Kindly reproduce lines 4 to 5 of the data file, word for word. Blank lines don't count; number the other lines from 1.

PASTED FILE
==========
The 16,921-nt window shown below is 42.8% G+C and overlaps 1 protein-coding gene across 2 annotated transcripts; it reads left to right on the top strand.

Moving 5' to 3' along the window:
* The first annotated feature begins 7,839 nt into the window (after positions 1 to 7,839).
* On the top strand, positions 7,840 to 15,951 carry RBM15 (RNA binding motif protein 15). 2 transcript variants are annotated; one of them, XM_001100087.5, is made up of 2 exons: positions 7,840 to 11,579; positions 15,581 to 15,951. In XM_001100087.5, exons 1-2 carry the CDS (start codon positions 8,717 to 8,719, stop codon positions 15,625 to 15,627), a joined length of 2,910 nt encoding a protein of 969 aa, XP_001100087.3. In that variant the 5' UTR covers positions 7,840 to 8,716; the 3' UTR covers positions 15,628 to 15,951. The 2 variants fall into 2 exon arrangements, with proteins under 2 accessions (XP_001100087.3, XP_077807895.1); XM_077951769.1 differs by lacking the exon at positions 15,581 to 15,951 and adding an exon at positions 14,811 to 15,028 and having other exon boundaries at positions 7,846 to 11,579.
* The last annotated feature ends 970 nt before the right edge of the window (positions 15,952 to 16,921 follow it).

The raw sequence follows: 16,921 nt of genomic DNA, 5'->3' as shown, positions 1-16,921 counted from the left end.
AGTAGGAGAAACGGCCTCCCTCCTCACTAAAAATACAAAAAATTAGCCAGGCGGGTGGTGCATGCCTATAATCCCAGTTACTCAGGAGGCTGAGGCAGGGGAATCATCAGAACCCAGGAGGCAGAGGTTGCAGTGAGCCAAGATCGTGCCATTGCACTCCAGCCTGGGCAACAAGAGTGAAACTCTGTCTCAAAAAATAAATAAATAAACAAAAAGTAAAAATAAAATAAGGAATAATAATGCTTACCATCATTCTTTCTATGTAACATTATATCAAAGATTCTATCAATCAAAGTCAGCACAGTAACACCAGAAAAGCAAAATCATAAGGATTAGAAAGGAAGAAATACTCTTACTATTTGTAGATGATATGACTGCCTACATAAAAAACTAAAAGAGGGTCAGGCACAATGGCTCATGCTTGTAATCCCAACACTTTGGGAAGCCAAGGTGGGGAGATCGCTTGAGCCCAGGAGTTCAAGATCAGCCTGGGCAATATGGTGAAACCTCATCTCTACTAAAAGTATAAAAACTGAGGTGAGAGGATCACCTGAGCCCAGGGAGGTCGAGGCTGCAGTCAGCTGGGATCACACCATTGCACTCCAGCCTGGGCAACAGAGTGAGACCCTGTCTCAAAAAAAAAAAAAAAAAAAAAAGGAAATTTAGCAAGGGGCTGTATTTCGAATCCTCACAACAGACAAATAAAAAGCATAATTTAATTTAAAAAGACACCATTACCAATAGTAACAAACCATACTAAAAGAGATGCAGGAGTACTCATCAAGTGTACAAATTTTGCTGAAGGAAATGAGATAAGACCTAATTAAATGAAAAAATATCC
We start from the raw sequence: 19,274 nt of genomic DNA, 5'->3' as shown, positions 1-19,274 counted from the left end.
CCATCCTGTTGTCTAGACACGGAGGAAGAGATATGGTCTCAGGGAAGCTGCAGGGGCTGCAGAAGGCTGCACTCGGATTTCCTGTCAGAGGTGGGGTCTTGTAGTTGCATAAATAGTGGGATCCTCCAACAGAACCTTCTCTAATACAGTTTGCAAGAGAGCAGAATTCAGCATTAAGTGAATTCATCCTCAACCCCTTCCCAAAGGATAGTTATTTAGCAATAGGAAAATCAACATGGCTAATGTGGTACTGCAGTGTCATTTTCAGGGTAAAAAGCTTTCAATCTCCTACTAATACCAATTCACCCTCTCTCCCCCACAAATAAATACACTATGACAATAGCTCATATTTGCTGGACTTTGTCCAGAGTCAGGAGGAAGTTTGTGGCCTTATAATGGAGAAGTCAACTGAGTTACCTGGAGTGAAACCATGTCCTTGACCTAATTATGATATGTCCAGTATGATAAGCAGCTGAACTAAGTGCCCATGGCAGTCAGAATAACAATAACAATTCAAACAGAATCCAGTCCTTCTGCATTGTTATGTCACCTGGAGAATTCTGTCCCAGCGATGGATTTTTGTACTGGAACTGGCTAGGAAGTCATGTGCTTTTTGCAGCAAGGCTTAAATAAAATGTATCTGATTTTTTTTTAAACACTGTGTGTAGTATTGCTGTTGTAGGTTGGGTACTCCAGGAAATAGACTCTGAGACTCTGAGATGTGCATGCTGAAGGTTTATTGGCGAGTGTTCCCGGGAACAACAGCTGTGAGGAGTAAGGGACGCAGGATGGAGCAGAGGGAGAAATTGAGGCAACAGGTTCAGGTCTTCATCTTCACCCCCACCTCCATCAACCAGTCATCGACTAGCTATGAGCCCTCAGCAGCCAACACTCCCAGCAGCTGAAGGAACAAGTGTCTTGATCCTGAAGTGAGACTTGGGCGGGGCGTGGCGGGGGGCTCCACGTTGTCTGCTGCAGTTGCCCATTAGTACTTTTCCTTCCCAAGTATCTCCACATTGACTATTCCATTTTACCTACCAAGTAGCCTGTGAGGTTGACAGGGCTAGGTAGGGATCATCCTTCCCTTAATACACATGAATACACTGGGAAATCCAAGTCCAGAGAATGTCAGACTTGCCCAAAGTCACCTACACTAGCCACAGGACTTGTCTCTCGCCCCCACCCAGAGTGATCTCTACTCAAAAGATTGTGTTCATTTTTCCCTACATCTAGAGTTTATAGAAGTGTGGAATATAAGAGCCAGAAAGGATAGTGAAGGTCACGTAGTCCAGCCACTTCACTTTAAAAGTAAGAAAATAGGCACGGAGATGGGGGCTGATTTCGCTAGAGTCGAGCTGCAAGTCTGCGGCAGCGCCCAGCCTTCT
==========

* On the top strand, positions 7,840 to 15,951 carry RBM15 (RNA binding motif protein 15). 2 transcript variants are annotated; one of them, XM_001100087.5, is made up of 2 exons: positions 7,840 to 11,579; positions 15,581 to 15,951. In XM_001100087.5, exons 1-2 carry the CDS (start codon positions 8,717 to 8,719, stop codon positions 15,625 to 15,627), a joined length of 2,910 nt encoding a protein of 969 aa, XP_001100087.3. In that variant the 5' UTR covers positions 7,840 to 8,716; the 3' UTR covers positions 15,628 to 15,951. The 2 variants fall into 2 exon arrangements, with proteins under 2 accessions (XP_001100087.3, XP_077807895.1); XM_077951769.1 differs by lacking the exon at positions 15,581 to 15,951 and adding an exon at positions 14,811 to 15,028 and having other exon boundaries at positions 7,846 to 11,579.
* The last annotated feature ends 970 nt before the right edge of the window (positions 15,952 to 16,921 follow it).